If you lived out here with the last two years burnt away into drought, you might have found yourself half awake before dawn a few weeks ago, shaken out of sleep by a soft and unfamiliar stirring in the darkness outside.
Odd, forgotten clues: Windowglass trembling, muffled staccato against the roof. Something sloshed through the back alley, break truck or taxi cab, and for this long-time city kid, that was it, that breathy hiss of wet tires rolling. That was the song of the first rain.
At the Raiders game in Oakland the other day, the announcer officially declared it raining and the spectators burst into cheers. Moist-faced strangers smiled at one another from under umbrellas, sharing it. A visitor from Washington, out here for what he hopes would be a sunny Christmas, gazed glumly out the window of his breakfast cafe: "It's pouring," he grumped, and beside him an elderly lady quivered in delight.
"I know," she said. "Isn't it wonderful?"
The drought is not over, will not be over for a long time. The drought information center says that in order to recover completely, California needs a rainfall 25 per cent havier than average this year plus two more years of normal rain.
Rationing continues - voluntary in some places, mandatory in others.
But it is raining in San Francisco, raining in the Central Valley, raining in the moonscape craters up north that used to be a reservoir. It is showing in the Sierra Nevadas. That low chalk sky finally stopped taunting and let go with a good winter rain.
Up north on the Mad River, Ruth Dam is spilling for the first time in two years. Nearby, the city of Eureka has gone off rationing. The brackish water of the Sacramento Delta, newly freshened by a rain, is filling the San Luis Reservoir - from 331,707 acre-feet last week to 364,701 acre-feet today. The reservoir usually holds two million acre-feet of water.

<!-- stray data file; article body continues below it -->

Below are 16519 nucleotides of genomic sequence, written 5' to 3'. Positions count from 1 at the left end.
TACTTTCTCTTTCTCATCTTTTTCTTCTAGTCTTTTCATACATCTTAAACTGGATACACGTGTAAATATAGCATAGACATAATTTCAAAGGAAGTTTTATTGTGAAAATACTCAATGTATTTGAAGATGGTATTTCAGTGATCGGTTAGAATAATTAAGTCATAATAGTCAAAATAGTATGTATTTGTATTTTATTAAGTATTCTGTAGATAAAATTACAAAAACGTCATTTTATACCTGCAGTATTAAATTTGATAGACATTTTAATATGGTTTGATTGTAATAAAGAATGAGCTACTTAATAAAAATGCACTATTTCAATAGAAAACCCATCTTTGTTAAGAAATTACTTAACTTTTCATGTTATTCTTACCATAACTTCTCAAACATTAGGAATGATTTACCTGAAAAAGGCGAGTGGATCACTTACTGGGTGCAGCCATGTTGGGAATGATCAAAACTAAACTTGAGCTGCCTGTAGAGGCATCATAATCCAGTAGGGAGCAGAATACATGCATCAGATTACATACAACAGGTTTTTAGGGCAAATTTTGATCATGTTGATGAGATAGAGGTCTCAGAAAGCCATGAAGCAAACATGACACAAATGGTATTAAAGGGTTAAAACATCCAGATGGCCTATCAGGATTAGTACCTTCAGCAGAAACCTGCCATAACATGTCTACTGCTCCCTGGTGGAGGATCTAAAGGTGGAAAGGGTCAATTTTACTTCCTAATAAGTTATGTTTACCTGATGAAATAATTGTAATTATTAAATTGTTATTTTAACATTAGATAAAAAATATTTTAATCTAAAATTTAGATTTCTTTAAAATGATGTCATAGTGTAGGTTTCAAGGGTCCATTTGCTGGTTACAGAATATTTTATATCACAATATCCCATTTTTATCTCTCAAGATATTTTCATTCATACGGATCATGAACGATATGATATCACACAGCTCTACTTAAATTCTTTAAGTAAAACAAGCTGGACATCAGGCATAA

You can read out here about East Coast rains - torrential, tireless, rains to bring on miseries. This rain is different. "Like dying and going heaven first class," is what a fellow up in Marin County, Called this rain. There are 55 gallons drums sitting in suburban backyards, collecting the rain and storing it like fine Madeira. A nursery owner in San Rafael has pushed a firm, deep V onto the plastic on his greenhouse roof, so the rain will pour into a tank, which pumps into another tank. "I got out and worked in the rain," he said. "Soaked to the skin. But I am happy as a clam."
"Sublime happiness," exulted a man whose job happens to be wholesaling raincoats. "It's the No. topic of conversation. People go around almost congratulating each other."
In November the ground was so dry that the first rain vanished, soaked away. "If you take a sponge out in the desert ad throw water in it," a man at the drought information center said - that was how quickly the ground sucked the rain. Now the runoff has begun, because the earth is damp and satisfied, at least for awhile. There is no predicting the rest of the year's rainfall. "We can only hope," a man said.
An old Italian gardener, his home's downspouts trained on the withering azaleas, left his house during the first rain and stood outside, bareheaded, chilly and grateful. The drought killed his roses last year, along with the grass they boardered.
"God has blessed us with the water," the main said - awestruck and delighted, like most of California, at the tentative return of the rain.